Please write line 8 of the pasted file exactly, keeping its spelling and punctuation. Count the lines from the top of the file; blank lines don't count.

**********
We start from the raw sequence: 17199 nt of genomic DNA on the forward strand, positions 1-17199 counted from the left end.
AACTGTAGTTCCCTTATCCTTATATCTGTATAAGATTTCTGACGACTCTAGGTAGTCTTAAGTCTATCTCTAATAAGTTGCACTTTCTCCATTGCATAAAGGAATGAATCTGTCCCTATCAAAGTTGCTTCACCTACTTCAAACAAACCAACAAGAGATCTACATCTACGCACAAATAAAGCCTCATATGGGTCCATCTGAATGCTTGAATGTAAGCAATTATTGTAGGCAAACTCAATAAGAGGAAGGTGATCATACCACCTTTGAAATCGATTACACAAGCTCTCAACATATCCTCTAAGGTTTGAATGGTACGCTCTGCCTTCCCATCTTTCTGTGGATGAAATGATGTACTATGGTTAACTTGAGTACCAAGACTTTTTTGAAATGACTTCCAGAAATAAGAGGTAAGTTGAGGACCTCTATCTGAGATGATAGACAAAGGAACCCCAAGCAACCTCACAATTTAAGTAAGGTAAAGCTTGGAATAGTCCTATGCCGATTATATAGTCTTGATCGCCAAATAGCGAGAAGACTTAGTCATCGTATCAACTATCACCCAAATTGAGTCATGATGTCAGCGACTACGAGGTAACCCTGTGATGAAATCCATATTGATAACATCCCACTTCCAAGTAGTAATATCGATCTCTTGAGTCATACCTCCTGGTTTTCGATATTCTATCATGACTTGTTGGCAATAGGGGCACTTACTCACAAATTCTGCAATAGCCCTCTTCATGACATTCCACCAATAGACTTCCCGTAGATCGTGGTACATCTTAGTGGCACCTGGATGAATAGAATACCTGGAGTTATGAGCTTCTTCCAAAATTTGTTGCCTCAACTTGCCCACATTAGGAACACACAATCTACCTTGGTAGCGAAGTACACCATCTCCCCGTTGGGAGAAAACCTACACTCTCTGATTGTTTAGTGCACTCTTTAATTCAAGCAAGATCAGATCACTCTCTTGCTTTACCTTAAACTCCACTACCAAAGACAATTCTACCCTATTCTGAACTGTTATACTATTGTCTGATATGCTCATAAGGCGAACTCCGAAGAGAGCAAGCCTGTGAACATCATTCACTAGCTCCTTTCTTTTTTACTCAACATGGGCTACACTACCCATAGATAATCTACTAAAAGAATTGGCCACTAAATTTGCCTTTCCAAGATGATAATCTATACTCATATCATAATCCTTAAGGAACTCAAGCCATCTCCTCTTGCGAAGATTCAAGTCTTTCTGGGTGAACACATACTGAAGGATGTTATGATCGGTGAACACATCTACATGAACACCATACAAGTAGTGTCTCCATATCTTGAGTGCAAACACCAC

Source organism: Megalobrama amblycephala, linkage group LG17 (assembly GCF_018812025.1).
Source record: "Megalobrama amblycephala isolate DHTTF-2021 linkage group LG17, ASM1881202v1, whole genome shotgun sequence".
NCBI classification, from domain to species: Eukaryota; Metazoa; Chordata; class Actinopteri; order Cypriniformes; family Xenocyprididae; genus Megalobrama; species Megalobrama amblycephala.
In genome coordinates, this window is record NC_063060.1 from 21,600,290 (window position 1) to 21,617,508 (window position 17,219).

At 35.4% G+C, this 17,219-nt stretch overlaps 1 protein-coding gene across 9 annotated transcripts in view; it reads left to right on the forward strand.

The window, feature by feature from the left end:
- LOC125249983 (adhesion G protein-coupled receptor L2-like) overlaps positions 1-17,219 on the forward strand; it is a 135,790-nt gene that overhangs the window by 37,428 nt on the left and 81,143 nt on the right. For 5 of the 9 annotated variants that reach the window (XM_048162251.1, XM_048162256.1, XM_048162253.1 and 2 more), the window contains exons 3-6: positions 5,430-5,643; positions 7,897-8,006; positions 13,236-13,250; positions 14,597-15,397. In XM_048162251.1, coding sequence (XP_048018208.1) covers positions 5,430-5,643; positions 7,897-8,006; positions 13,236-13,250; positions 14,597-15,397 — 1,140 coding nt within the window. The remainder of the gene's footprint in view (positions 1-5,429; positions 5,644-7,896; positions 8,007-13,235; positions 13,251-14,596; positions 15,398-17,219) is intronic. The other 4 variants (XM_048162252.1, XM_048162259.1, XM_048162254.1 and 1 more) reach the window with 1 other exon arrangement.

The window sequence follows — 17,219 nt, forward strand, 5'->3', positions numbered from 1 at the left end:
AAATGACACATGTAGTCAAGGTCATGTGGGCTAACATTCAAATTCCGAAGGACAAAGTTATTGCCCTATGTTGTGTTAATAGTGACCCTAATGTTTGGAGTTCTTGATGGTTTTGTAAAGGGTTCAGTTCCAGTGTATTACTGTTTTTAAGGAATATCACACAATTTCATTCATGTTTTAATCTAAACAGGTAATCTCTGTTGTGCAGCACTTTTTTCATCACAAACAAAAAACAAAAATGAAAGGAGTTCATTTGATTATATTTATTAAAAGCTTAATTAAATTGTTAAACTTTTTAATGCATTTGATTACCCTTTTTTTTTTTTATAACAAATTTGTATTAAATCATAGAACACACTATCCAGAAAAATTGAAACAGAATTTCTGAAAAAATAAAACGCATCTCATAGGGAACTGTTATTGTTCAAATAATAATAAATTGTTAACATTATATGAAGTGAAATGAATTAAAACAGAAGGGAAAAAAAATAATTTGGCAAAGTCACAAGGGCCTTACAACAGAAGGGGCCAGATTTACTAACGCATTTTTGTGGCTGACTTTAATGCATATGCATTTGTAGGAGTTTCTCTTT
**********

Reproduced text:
The window, feature by feature from the left end: